David Iben put it well when he said, 'Volatility is not a risk we care about. What we care about is avoiding the permanent loss of capital. When we think about how risky a company is, we always like to look at its use of debt, since debt overload can lead to ruin. Importantly, adidas AG (ETR:ADS) does carry debt. But the more important question is: how much risk is that debt creating?
Why Does Debt Bring Risk?
Debt and other liabilities become risky for a business when it cannot easily fulfill those obligations, either with free cash flow or by raising capital at an attractive price. Part and parcel of capitalism is the process of 'creative destruction' where failed businesses are mercilessly liquidated by their bankers. However, a more common (but still painful) scenario is that it has to raise new equity capital at a low price, thus permanently diluting shareholders. Having said that, the most common situation is where a company manages its debt reasonably well - and to its own advantage. The first thing to do when considering how much debt a business uses is to look at its cash and debt together.
What Is adidas's Debt?
You can click the graphic below for the historical numbers, but it shows that as of June 2019 adidas had €2.10b of debt, an increase on €1.23b, over one year. But it also has €2.74b in cash to offset that, meaning it has €639.0m net cash.
How Healthy Is adidas's Balance Sheet?
Zooming in on the latest balance sheet data, we can see that adidas had liabilities of €7.77b due within 12 months and liabilities of €4.89b due beyond that. Offsetting these obligations, it had cash of €2.74b as well as receivables valued at €2.88b due within 12 months. So its liabilities outweigh the sum of its cash and (near-term) receivables by €7.05b.
Of course, adidas has a titanic market capitalization of €54.8b, so these liabilities are probably manageable. Having said that, it's clear that we should continue to monitor its balance sheet, lest it change for the worse. While it does have liabilities worth noting, adidas also has more cash than debt, so we're pretty confident it can manage its debt safely.
Also good is that adidas grew its EBIT at 12% over the last year, further increasing its ability to manage debt. The balance sheet is clearly the area to focus on when you are analysing debt. But ultimately the future profitability of the business will decide if adidas can strengthen its balance sheet over time. So if you're focused on the future you can check out this free report showing analyst profit forecasts.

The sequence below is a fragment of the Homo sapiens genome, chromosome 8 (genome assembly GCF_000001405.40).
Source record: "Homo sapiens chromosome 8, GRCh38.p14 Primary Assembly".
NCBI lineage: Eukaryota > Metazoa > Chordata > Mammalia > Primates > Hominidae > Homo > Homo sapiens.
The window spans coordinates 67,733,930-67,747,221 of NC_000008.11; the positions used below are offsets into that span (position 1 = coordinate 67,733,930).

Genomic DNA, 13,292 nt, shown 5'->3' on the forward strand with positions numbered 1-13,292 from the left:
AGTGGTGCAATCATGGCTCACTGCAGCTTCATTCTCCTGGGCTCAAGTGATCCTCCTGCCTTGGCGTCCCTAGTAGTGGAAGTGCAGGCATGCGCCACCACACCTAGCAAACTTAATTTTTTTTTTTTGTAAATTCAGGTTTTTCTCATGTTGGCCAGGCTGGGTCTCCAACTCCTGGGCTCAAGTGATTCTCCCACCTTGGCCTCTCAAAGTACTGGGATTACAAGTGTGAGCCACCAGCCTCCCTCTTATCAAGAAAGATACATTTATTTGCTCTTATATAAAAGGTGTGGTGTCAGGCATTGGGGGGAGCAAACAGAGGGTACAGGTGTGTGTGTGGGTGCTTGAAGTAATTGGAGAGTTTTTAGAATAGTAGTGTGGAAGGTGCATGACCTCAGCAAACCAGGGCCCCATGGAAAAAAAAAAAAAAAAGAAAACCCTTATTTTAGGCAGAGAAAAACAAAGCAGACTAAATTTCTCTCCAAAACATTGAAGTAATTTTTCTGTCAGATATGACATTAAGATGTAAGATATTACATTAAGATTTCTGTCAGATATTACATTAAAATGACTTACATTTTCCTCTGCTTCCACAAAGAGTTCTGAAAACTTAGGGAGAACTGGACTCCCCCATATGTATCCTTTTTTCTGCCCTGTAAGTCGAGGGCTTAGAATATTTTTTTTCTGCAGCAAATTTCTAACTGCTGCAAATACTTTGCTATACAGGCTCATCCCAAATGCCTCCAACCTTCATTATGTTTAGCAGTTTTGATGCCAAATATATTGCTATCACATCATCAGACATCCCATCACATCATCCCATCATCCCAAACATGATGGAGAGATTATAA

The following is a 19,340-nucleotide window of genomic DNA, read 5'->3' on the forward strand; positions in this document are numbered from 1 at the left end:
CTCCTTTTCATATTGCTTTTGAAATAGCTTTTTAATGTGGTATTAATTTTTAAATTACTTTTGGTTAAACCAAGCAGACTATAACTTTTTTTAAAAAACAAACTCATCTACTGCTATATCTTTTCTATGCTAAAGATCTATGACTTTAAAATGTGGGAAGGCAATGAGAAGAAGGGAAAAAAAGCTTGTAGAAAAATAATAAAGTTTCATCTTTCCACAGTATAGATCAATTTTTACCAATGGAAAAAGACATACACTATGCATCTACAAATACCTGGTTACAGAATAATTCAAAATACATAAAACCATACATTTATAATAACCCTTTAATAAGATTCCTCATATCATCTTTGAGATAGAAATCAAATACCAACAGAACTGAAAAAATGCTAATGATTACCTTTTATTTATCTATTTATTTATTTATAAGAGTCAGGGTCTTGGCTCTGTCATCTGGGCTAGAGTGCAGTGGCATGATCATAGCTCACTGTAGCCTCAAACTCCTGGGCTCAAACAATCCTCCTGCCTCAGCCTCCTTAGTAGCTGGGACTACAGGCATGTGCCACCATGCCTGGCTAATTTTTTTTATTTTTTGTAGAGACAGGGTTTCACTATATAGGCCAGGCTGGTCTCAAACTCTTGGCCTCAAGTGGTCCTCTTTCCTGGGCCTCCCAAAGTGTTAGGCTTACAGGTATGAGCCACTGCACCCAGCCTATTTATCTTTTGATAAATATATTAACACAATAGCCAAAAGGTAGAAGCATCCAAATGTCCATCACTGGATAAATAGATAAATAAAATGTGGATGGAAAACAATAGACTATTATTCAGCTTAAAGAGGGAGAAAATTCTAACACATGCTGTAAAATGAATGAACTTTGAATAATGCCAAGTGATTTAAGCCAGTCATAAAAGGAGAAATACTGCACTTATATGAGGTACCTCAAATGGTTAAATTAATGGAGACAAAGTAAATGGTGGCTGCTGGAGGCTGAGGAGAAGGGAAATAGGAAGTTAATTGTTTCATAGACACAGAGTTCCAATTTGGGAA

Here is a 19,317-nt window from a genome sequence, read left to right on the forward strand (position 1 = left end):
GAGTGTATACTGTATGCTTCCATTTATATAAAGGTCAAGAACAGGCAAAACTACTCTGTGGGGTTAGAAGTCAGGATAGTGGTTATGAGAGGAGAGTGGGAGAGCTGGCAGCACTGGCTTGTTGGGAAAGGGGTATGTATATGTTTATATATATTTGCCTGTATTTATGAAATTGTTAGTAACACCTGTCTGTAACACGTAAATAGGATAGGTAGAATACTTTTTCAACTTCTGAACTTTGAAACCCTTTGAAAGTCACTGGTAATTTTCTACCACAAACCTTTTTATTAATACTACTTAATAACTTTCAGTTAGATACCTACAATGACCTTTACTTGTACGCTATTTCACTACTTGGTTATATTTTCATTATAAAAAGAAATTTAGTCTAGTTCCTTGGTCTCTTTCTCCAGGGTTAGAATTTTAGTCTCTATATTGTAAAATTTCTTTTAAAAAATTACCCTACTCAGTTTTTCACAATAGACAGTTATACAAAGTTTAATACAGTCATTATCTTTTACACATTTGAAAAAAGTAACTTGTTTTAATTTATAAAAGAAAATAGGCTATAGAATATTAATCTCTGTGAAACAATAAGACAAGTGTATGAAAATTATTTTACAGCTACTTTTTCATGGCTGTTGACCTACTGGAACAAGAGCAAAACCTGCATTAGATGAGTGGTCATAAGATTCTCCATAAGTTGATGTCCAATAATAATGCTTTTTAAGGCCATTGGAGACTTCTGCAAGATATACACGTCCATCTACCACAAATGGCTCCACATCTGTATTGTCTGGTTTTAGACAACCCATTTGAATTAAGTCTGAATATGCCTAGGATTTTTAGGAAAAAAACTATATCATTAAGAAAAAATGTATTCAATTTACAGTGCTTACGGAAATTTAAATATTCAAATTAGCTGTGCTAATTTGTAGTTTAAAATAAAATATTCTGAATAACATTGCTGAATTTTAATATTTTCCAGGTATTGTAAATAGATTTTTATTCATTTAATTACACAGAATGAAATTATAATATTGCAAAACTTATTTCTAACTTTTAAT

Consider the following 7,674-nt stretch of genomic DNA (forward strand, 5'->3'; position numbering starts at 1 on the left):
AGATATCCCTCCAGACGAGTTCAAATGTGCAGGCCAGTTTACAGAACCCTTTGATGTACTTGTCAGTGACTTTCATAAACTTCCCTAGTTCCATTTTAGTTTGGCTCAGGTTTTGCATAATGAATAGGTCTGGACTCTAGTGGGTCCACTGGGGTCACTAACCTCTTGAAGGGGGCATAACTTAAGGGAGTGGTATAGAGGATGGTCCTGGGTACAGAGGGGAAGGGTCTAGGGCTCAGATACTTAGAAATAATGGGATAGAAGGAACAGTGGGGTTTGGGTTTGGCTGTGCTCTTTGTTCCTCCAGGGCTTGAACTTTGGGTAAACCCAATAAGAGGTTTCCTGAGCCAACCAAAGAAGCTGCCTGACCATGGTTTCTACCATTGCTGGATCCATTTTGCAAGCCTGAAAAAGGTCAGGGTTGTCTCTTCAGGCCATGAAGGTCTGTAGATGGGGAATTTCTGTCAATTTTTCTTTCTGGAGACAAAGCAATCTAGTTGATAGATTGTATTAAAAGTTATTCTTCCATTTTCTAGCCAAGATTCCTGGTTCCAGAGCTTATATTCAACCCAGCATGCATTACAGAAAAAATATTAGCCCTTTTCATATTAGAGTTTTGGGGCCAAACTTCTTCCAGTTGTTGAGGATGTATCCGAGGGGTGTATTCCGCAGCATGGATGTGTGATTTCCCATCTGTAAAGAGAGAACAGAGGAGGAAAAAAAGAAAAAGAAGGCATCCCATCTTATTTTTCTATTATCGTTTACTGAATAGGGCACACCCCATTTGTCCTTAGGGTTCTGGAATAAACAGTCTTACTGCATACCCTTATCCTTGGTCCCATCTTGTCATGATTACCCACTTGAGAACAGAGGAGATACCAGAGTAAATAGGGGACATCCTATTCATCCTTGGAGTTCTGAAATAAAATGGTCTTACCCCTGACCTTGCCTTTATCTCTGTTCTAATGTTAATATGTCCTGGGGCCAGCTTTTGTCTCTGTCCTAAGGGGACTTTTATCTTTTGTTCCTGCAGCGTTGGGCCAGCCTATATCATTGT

Finally, while the tax-man may adore accounting profits, lenders only accept cold hard cash. adidas may have net cash on the balance sheet, but it is still interesting to look at how well the business converts its earnings before interest and tax (EBIT) to free cash flow, because that will influence both its need for, and its capacity to manage debt. During the last three years, adidas produced sturdy free cash flow equating to 70% of its EBIT, about what we'd expect. This free cash flow puts the company in a good position to pay down debt, when appropriate.
Although adidas's balance sheet isn't particularly strong, due to the total liabilities, it is clearly positive to see that it has net cash of €639.0m. And it impressed us with free cash flow of €2.1b, being 70% of its EBIT. So is adidas's debt a risk? It doesn't seem so to us. Over time, share prices tend to follow earnings per share, so if you're interested in adidas, you may well want to click here to check an interactive graph of its earnings per share history.
Of course, if you're the type of investor who prefers buying stocks without the burden of debt, then don't hesitate to discover our exclusive list of net cash growth stocks, today.
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